Mountain SDGs

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Friday, February 7, 2014

HOW has Negros Occidental fared with attaining the MDGs (Millennium Development Goals)? In 2011, six cities and five towns in Negros Occidental were among the 49 local government units (LGUs) that passed the criteria of the Seal of Good Housekeeping (SGH) for showing excellence in local governance.

LGUs that passed the SGH qualified to access the P500-million Performance Challenge Fund financial subsidy to finance local government development projects in line with the National Government agenda, as well as in hastening the attainment of the MDGs and in stepping up local economic development activities.

In 2012, the provincial LGU started to implement the “5-Year Peace and Development Project for Communities Affected by Armed Conflict” as part of its “Negros First” vision to attain its MDG commitments that prioritizes poverty reduction, economic development and food security, improved health care, access to basic education, balanced ecology and risk reduction, and good governance.


The project covers 18 hinterland barangays of Negros Occidental highly affected by armed conflict.

So far, Negros Occidental has yet to evaluate the impact of these projects in the hinterlands and how official policies led to social inclusion in the development pies in Mt. Kanlaon, Mts. Silay and Mandalagan and the highlands of southwestern Negros in the Chicks (Cauayan, Hinobaan, Iloilo, Candoni, Kabankalan and Sipalay) area.

To shift from the MDGs to the sustainable development goals (SDGs) being debated in the UN’s New York headquarters, I propose the adoption of the following to our hinterland communities under the framework of sustainable mountain development.

According to the UN, “mountains are often home to communities, including indigenous peoples and local communities, who have developed sustainable uses of mountain resources. These communities are, however, often marginalized, and we therefore stress that continued effort will be required to address poverty, food security and nutrition, social exclusion and environmental degradation in these areas.”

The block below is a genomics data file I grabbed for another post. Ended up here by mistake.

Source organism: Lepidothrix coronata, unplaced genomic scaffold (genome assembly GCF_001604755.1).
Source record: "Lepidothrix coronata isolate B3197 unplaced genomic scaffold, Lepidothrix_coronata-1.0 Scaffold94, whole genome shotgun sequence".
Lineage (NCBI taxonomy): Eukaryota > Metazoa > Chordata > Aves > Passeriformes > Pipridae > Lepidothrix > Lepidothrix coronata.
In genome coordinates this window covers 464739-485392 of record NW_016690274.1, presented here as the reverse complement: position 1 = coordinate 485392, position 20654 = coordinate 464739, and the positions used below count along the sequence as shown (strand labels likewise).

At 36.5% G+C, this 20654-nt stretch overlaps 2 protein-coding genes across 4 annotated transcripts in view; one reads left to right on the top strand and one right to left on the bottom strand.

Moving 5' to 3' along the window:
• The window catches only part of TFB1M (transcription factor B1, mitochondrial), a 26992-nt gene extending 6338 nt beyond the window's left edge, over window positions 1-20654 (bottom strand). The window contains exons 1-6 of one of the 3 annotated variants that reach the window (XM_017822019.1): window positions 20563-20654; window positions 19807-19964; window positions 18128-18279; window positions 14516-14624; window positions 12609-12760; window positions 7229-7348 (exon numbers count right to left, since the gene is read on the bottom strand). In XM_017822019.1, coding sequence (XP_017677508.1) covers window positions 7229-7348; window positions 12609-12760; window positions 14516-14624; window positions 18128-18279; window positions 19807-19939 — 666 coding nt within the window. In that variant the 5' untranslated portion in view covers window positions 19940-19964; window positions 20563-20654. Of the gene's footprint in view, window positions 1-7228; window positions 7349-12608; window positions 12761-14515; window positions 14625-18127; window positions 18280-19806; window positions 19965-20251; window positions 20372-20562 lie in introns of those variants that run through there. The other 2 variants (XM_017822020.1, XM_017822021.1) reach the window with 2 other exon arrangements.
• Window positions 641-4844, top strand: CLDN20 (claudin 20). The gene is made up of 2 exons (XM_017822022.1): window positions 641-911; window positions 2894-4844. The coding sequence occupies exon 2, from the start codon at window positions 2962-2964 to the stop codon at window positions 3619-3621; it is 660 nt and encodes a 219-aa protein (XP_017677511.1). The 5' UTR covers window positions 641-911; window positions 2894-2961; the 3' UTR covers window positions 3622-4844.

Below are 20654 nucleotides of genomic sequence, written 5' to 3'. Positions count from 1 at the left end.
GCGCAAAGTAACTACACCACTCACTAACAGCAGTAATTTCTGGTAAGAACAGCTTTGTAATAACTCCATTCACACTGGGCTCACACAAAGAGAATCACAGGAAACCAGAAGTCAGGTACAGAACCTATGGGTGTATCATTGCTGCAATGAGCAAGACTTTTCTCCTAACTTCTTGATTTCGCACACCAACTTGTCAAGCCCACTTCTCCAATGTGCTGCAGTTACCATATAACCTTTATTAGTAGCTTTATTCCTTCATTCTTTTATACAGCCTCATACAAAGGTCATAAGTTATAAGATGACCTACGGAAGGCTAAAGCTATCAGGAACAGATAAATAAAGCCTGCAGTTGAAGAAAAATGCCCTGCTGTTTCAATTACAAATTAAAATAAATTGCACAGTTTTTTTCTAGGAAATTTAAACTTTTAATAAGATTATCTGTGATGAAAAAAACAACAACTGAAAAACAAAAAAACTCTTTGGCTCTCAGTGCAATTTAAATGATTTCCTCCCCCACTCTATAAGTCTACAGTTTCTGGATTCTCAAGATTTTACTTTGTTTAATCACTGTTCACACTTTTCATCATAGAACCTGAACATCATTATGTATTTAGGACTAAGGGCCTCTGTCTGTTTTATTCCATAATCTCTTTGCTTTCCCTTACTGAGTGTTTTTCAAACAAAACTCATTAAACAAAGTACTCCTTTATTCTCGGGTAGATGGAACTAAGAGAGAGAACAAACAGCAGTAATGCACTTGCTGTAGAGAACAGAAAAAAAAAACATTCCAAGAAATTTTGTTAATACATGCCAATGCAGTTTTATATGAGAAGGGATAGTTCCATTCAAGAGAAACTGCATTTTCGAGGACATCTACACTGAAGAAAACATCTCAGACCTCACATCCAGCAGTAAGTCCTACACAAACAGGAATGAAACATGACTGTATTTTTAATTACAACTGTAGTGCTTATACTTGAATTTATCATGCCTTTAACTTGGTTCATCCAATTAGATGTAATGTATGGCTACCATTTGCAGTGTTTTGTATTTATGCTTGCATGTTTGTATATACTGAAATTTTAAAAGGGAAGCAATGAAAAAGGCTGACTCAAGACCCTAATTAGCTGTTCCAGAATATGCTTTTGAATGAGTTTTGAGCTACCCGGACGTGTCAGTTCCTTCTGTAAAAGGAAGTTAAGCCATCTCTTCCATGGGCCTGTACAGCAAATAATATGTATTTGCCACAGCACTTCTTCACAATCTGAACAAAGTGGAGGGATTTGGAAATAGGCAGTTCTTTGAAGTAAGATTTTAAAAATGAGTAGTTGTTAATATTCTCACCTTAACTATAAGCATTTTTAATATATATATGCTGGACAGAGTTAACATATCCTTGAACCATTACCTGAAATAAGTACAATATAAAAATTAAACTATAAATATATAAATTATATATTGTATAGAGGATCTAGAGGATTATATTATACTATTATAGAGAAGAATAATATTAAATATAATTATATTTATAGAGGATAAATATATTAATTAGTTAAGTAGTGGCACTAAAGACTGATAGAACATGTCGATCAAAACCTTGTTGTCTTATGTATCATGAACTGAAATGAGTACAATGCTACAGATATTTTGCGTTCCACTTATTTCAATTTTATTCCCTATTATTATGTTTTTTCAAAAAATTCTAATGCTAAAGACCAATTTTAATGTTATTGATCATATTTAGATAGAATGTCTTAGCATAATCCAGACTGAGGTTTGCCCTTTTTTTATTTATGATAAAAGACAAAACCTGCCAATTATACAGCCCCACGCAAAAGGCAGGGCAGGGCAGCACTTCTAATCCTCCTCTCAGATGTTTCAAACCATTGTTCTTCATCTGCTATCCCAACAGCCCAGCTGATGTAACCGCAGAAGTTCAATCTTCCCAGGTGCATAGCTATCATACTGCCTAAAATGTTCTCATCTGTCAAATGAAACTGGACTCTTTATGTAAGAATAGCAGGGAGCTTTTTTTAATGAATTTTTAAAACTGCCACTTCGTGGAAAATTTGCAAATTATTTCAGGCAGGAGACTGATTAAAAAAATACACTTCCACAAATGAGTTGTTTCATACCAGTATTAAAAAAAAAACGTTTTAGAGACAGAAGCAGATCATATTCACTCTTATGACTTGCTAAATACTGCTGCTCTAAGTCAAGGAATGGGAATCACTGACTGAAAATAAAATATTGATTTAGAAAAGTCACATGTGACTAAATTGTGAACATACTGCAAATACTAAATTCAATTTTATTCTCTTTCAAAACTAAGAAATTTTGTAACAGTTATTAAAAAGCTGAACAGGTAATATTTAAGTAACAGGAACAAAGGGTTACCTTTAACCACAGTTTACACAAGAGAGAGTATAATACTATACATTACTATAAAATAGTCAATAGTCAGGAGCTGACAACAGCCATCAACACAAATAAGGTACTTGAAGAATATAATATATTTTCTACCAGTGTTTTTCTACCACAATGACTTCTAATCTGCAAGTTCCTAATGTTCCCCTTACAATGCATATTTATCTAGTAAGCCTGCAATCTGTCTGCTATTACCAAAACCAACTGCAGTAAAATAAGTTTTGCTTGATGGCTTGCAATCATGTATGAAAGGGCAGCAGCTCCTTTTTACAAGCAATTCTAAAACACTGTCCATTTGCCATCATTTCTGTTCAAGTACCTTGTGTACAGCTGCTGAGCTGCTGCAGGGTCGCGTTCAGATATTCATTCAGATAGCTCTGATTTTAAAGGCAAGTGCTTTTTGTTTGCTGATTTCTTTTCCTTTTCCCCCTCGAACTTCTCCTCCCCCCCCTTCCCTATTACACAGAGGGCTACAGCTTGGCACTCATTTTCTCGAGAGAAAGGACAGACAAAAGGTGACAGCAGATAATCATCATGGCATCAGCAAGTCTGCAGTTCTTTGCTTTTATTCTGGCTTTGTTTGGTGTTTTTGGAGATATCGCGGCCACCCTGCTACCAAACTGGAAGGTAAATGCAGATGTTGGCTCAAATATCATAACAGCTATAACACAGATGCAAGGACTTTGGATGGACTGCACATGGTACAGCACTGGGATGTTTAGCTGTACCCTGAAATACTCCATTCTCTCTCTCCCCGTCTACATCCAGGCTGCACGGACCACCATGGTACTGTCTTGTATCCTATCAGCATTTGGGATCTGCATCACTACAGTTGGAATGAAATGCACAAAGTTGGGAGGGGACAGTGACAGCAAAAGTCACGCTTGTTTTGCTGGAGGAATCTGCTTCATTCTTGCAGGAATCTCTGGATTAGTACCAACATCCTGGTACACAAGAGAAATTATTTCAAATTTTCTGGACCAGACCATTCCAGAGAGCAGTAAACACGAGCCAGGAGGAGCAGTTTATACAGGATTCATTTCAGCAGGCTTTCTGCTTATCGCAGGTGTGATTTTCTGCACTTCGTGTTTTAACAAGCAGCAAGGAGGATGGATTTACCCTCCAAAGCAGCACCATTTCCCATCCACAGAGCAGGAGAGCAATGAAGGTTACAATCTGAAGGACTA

In other words, the province has to adopt projects based on the fundamental principles of respect for human rights; equality or social inclusion; ecological and economic sustainability. As rights-based sustainable development models, the projects will showcase public-private-civil society stakeholders that can serve as policy platforms in national or local governance.

Our LGU has to strengthen cooperative action with effective involvement and sharing of experience of all relevant stakeholders, by strengthening existing arrangements, agreements and centers of excellence for sustainable mountain development, as well as exploring new arrangements and agreements.

The UN calls for greater efforts toward the biodiversity conservation of mountain ecosystems, adopt a long-term vision and holistic approaches, including through incorporating mountain-specific policies into the provincial poverty reduction plans and programs for mountain areas. In this regard, we call for international support for sustainable mountain development in developing countries.

If I might add, mountain specific policies mean not limiting the mountains to forest specific areas under our protected area systems. Many of our private lands around the Mt. Kanlaon Natural Park and the Northern Negros Natural Park retain secondary forests inside agrarian reform communities.

Why public lands are supposedly the best means to conserve our tropical forests boggles my mind. Is the assumption that owning private forests is a formula to deforestation? As a Canadian environmental activist told me, public property is owned by all and the responsibility of none. Why would anyone care about the property owned by someone?

Moreover, sustainable activities in the hinterlands should include upland organic agriculture, non-timber forest product development, and mountain green tourism.

If Negros Occidental adopts these policies, I can guarantee that it will put itself front and center in the global stage for the shift to the SDGs that the UN will finalize and adopt this year at its General Assembly.


Published in the Sun.Star Bacolod newspaper on February 07, 2014.


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